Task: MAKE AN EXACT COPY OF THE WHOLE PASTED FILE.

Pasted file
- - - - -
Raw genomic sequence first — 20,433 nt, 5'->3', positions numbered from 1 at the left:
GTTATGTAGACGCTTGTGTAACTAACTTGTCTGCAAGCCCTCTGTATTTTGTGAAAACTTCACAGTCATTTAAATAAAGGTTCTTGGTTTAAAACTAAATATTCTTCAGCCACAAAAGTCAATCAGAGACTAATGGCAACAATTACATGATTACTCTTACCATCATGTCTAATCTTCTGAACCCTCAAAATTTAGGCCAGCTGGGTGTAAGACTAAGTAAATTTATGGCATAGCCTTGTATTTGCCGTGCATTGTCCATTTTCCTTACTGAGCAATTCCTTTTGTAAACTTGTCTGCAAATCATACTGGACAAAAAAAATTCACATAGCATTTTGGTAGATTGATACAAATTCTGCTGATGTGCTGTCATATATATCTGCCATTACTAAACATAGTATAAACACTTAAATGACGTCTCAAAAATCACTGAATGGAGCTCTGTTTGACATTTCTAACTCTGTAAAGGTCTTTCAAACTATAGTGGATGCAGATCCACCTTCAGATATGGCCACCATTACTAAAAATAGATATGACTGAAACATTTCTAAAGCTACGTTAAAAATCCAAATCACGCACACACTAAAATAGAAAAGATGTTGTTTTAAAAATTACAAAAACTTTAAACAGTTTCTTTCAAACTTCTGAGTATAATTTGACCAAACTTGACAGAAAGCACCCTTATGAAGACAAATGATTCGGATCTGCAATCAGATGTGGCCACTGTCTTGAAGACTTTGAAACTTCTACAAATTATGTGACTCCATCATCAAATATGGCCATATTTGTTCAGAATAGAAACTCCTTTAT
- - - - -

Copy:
Raw genomic sequence first — 20,433 nt, 5'->3', positions numbered from 1 at the left:
GTTATGTAGACGCTTGTGTAACTAACTTGTCTGCAAGCCCTCTGTATTTTGTGAAAACTTCACAGTCATTTAAATAAAGGTTCTTGGTTTAAAACTAAATATTCTTCAGCCACAAAAGTCAATCAGAGACTAATGGCAACAATTACATGATTACTCTTACCATCATGTCTAATCTTCTGAACCCTCAAAATTTAGGCCAGCTGGGTGTAAGACTAAGTAAATTTATGGCATAGCCTTGTATTTGCCGTGCATTGTCCATTTTCCTTACTGAGCAATTCCTTTTGTAAACTTGTCTGCAAATCATACTGGACAAAAAAAATTCACATAGCATTTTGGTAGATTGATACAAATTCTGCTGATGTGCTGTCATATATATCTGCCATTACTAAACATAGTATAAACACTTAAATGACGTCTCAAAAATCACTGAATGGAGCTCTGTTTGACATTTCTAACTCTGTAAAGGTCTTTCAAACTATAGTGGATGCAGATCCACCTTCAGATATGGCCACCATTACTAAAAATAGATATGACTGAAACATTTCTAAAGCTACGTTAAAAATCCAAATCACGCACACACTAAAATAGAAAAGATGTTGTTTTAAAAATTACAAAAACTTTAAACAGTTTCTTTCAAACTTCTGAGTATAATTTGACCAAACTTGACAGAAAGCACCCTTATGAAGACAAATGATTCGGATCTGCAATCAGATGTGGCCACTGTCTTGAAGACTTTGAAACTTCTACAAATTATGTGACTCCATCATCAAATATGGCCATATTTGTTCAGAATAGAAACTCCTTTAT